Keaton Jennings said he feels "very English" and thinks his decision to turn his back on South Africa has been vindicated as he stands on the brink of an England debut this week.
Transvaal-born batsman Jennings decided to move to England five years ago to pursue a career in county cricket, with a view to earning international recognition.
The 24-year-old opening batsman was rewarded for an outstanding domestic season with a maiden England call-up ahead of the fourth Test in India, following a hand injury sustained by Haseeb Hameed.
Jennings is in line to partner captain Alastair Cook in Mumbai and the left-hander is full of pride at the prospect of representing his adopted country.
"I sat down with my dad [ex-South Africa coach Ray Jennings] and I felt it would be my best opportunity to live my dream in the UK," the former South Africa Under-19 captain said of his decision to switch allegiances.
"And I'm very glad as I sit here now to have made that hard decision. The opportunity, the professionalism - I can't put my exact finger on it - but there was a welcome feeling, and feeling loved, and being pushed as well."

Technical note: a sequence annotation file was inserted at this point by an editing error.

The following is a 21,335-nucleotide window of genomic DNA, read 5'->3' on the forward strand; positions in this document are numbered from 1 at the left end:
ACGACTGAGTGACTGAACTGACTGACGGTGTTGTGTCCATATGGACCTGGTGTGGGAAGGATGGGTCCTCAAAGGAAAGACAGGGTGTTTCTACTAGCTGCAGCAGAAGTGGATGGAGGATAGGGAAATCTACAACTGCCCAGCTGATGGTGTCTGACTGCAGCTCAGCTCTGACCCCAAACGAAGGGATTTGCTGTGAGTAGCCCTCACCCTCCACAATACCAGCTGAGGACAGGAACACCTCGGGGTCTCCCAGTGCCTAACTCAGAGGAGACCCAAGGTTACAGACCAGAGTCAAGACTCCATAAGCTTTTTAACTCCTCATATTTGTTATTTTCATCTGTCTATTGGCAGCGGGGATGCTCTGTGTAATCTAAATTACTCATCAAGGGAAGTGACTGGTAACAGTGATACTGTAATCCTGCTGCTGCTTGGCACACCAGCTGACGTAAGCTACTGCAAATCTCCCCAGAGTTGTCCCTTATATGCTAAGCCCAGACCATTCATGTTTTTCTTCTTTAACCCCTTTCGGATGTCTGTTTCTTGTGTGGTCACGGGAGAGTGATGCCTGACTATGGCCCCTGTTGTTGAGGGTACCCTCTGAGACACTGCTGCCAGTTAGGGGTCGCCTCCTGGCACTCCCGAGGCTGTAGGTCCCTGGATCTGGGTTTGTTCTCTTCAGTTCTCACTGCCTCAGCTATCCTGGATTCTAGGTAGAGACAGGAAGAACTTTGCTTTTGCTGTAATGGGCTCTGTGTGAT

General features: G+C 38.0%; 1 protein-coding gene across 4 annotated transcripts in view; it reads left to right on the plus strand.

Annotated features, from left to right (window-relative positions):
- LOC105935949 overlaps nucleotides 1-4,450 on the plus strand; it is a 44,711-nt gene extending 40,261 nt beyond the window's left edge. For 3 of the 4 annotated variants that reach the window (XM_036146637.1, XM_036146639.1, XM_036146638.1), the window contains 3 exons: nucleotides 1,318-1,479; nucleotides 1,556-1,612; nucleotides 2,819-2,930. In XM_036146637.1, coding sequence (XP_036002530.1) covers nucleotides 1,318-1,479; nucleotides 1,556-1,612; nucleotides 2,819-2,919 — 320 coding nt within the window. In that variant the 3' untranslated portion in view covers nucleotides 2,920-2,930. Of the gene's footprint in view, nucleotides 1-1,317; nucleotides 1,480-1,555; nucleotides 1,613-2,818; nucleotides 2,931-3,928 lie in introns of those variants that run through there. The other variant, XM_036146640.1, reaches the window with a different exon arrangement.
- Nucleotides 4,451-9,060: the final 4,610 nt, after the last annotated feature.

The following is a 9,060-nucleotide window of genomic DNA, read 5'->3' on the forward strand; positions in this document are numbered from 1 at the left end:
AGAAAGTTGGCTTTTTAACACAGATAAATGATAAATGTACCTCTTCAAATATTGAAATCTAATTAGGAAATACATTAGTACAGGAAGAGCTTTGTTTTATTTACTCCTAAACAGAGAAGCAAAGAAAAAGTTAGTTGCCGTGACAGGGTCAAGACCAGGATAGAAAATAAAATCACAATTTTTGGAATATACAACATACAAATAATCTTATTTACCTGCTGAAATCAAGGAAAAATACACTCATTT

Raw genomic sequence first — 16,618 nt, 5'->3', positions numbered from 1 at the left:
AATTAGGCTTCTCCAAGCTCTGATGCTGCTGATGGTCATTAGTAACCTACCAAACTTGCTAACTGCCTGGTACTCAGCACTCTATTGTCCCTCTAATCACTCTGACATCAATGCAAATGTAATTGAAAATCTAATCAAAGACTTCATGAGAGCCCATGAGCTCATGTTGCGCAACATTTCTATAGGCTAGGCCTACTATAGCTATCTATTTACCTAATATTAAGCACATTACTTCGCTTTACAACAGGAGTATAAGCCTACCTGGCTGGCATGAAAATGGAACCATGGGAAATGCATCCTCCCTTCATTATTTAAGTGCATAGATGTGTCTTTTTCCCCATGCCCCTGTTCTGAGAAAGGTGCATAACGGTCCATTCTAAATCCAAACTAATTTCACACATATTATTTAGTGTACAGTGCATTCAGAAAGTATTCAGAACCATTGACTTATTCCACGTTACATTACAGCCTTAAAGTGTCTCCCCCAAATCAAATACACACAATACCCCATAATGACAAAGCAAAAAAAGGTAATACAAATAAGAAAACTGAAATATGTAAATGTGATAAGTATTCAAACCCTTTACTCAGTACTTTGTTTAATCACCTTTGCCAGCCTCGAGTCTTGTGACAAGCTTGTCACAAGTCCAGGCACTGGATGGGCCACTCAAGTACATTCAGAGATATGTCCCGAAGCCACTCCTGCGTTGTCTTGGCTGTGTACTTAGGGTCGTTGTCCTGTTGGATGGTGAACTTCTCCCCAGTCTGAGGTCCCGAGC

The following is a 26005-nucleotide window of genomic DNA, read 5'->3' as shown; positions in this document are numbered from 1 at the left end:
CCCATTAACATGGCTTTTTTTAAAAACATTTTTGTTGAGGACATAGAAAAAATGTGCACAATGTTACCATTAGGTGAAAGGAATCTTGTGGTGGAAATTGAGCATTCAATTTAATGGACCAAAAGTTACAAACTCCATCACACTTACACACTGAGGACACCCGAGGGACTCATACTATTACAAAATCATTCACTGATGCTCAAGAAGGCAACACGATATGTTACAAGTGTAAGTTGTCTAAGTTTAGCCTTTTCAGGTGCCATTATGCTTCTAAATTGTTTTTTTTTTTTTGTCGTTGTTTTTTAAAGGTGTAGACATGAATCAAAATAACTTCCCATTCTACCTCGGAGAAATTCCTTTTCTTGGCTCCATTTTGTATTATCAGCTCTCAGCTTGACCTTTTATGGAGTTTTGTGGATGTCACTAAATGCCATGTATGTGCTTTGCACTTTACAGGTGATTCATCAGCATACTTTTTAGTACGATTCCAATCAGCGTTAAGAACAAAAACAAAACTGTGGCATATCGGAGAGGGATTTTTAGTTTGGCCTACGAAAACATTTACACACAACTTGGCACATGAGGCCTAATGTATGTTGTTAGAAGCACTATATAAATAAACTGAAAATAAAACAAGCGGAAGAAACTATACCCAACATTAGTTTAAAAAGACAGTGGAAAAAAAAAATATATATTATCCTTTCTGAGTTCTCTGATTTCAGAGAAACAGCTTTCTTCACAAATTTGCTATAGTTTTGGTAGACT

Jennings added: "Growing up, I went to the same school as Graeme Smith [the former Proteas captain] - King Edward VII [in Johannesburg],
"I finished and came over to England straight away in April 2011 and then from there tried to play my way into English cricket.
"The guys up north made me feel really welcome and helped me settle down and pave the way for life in the UK. At the moment I'm feeling very comfortable and very English, despite my accent.
"I bought a nice little two-bed flat in Chester-le-Street a couple of years ago. I've got a local pub as well. That made me feel part of the furniture essentially. I'm blessed that they've welcomed me with open arms."
England trail 2-0 and must win the fourth Test to stay alive in the five-match series, so Jennings is hoping to catch India off guard.
"Hopefully we can land a few haymakers and throw some punches back." he said.